Godfrey Frankel (1912-1995) was a member of the New York City Photo League. Born in Cleveland, Ohio, Frankel graduated from Ohio State University in 1935 and worked for the Lorain Journal newspaper in Ohio during the 1930s. In 1943 he moved to Washington DC, where he was employed as the nightclub columnist for the Washington Daily News. He began spending his afternoons and early evenings exploring the back alleys of downtown Washington, Capitol Hill and Southwest Washington by bicycle, carrying his camera with him.
During World War II Frankel worked for the War Relocation Authority, photographing Heart Mountain Relocation Center in Wyoming (1945), the infamous internment camp where Japanese Americans were imprisoned. After the war he moved to New York and continued to photograph.
In 1946, the year he officially joined the Photo League, his work was included in a group exhibition at the Museum of Modern Art. In 1950 he graduated from Columbia University’s School of Social Work with a a master’s degree in social work and went on to work in the field until his retirement in 1986. He then returned to photography, completing an MFA from the University of Maryland in 1988, exhibiting his work until his death in 1995.
In 1993, Godfrey Frankel spoke with the Smithsonian about his work New York City photographs:
I guess I was interested in so many things in New York, mostly the edges of the city — the East Side and West Side. On the Lower East Side I guess I’ve taken most of my pictures. It happened at a time when I was seeking a vocation. I’d been thinking of going to a graduate school of social work, may have even turned my application in March or April, but school wasn’t until the beginning of October. And my wife was working, I’d better mention that, and she’d agree. She was editor on a children’s magazine, Young America.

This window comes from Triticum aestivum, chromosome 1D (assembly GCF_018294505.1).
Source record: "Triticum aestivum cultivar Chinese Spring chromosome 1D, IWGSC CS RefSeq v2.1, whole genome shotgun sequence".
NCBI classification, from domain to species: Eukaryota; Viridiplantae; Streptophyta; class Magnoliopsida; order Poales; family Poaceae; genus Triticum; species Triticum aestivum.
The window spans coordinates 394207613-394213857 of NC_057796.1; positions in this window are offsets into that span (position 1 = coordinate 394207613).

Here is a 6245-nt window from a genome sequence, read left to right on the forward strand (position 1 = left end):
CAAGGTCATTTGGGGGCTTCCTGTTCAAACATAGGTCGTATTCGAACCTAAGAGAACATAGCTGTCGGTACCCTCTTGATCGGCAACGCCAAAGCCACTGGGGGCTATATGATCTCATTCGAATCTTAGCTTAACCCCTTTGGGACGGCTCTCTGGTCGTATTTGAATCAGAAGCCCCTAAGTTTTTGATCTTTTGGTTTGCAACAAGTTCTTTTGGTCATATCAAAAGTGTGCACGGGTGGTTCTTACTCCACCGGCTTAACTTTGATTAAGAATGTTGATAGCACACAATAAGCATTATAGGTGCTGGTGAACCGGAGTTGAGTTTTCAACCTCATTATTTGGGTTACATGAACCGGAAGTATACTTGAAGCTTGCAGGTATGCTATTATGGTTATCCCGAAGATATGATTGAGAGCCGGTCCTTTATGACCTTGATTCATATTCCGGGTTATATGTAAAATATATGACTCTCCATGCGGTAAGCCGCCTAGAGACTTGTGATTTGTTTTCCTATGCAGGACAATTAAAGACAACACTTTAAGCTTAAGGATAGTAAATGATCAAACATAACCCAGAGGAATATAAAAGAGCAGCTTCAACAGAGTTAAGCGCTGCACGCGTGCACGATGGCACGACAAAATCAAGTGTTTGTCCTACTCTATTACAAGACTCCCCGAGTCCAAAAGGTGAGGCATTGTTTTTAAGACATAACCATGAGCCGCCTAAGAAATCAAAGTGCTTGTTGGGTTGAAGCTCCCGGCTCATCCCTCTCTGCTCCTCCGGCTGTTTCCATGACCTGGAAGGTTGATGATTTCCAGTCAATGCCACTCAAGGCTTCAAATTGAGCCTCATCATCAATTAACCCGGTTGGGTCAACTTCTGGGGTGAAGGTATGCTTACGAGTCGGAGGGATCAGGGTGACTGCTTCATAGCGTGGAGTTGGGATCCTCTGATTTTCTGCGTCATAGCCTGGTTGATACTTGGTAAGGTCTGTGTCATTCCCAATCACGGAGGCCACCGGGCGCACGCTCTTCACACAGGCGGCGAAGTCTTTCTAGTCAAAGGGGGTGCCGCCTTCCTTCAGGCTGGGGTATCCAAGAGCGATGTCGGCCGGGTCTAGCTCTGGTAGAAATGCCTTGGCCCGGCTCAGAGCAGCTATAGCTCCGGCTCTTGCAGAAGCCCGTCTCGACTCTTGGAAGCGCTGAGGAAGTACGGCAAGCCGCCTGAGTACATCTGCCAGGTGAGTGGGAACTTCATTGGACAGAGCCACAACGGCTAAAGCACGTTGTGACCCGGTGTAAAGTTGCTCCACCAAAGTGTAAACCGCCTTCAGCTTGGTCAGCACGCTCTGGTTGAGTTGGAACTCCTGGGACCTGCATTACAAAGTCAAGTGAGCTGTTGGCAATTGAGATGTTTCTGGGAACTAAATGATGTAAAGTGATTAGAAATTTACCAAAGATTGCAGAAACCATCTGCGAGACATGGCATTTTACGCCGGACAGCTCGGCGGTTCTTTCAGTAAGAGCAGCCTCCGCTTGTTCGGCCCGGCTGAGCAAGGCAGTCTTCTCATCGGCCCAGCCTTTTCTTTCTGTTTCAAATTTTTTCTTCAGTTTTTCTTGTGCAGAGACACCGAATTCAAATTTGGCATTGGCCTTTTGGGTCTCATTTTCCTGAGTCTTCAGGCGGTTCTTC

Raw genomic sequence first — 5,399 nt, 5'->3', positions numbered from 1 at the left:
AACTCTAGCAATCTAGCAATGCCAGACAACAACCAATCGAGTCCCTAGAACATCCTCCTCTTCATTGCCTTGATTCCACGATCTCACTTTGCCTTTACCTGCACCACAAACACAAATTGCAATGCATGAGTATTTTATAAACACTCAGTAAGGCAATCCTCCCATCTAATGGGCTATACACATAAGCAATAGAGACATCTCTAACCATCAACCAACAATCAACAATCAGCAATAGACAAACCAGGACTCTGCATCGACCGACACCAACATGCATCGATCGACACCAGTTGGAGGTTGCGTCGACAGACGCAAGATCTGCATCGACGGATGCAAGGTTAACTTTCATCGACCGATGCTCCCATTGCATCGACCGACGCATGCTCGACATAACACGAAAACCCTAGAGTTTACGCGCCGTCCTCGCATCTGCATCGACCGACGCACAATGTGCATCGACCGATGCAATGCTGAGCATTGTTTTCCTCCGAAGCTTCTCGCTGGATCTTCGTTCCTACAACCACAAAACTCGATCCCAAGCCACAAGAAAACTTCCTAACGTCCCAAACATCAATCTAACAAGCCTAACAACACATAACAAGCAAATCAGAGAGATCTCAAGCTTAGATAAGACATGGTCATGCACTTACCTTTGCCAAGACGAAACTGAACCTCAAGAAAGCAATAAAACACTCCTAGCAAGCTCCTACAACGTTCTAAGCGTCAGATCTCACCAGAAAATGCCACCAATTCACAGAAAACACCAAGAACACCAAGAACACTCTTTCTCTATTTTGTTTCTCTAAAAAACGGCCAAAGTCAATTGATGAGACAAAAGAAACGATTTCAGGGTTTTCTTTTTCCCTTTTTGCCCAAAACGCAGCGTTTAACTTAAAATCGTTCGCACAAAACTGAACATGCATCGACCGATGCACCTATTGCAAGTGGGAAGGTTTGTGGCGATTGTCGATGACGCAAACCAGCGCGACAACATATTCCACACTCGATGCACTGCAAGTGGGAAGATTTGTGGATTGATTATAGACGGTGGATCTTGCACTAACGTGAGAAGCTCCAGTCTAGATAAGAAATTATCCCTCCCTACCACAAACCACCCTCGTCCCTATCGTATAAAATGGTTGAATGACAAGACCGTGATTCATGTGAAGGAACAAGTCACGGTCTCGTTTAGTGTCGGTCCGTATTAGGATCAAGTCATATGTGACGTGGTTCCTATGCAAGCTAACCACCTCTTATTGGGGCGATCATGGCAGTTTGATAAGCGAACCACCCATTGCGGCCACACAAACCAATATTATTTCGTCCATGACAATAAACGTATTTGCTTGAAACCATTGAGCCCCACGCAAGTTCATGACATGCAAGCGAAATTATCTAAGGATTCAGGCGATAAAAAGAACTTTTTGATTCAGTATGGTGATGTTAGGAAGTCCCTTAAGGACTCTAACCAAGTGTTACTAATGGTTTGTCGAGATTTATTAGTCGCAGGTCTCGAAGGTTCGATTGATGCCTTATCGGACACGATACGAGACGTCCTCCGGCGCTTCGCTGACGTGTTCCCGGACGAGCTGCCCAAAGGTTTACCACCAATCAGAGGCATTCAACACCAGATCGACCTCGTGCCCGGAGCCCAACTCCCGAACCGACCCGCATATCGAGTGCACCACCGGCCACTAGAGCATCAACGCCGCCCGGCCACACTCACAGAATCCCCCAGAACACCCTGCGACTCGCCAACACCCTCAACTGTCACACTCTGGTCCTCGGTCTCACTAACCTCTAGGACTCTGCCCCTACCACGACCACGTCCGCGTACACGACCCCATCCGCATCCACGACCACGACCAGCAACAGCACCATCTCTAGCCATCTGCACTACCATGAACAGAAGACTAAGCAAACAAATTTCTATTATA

So I would leave when she left in the morning, 8:30 or 9, with about four or five rolls of film. I’d just take the elevated or subway down to the Lower East Side, with my one camera, that’s all I had, and shoot pictures in morning light. By 10 o’clock overhead light wasn’t so good although I found it was different on the elevated: the elevated cut the light in half, you see, and you had light standing off on both sides of the street — you probably don’t remember Third Avenue, the elevated was torn down in ’58, I think it was. But it was dark as hell there, all the time except when the noonday sun would come down and brighten up some of the stores on both sides. So that’s when I would run up and down and look for fertile material. From that part it was good.
Then I’d get tired around one or two o’clock and get into Ratner’s or some place and get some matzo ball soup, [laughing] some bagels or something and rest for an hour. Get out again about three or three-thirty and shoot some more pictures.
So I’d always have three or four rolls every time I went down. And soup them that night, maybe rest the next day, then the following day go out again. I just wandered from 42nd Street all the way down to the Staten Island Ferry at the end of the Island, South Ferry. Up and down the street I just found so much of interest — artefacts, little shields, the Murray Hill area I found had little plaques, something out of the Middle Ages; many houses bore a certain kind of plaque. In the Lower East Side I found a scissors sign, whose characters were all in Yiddish but it was a graphic sign of scissors. I thought it was kind of distinctive and I took several pictures of that. And later on, at some other time, I was looking through a book of photos on Warsaw and I saw that same sign; whether it was in the ghetto there I don’t know — anyway it was the same sign. That was kind of thrilling, transplanting cultures.
I walked up and down the street and it was very exciting for me.
Photograph’s with permission of Sam Frankel.
Would you like to support Flashbak?
Please consider making a donation to our site. We don't want to rely on ads to bring you the best of visual culture. You can also support us by signing up to our Mailing List. And you can also follow us on Facebook, Instagram and Twitter. For great art and culture delivered to your door, visit our shop.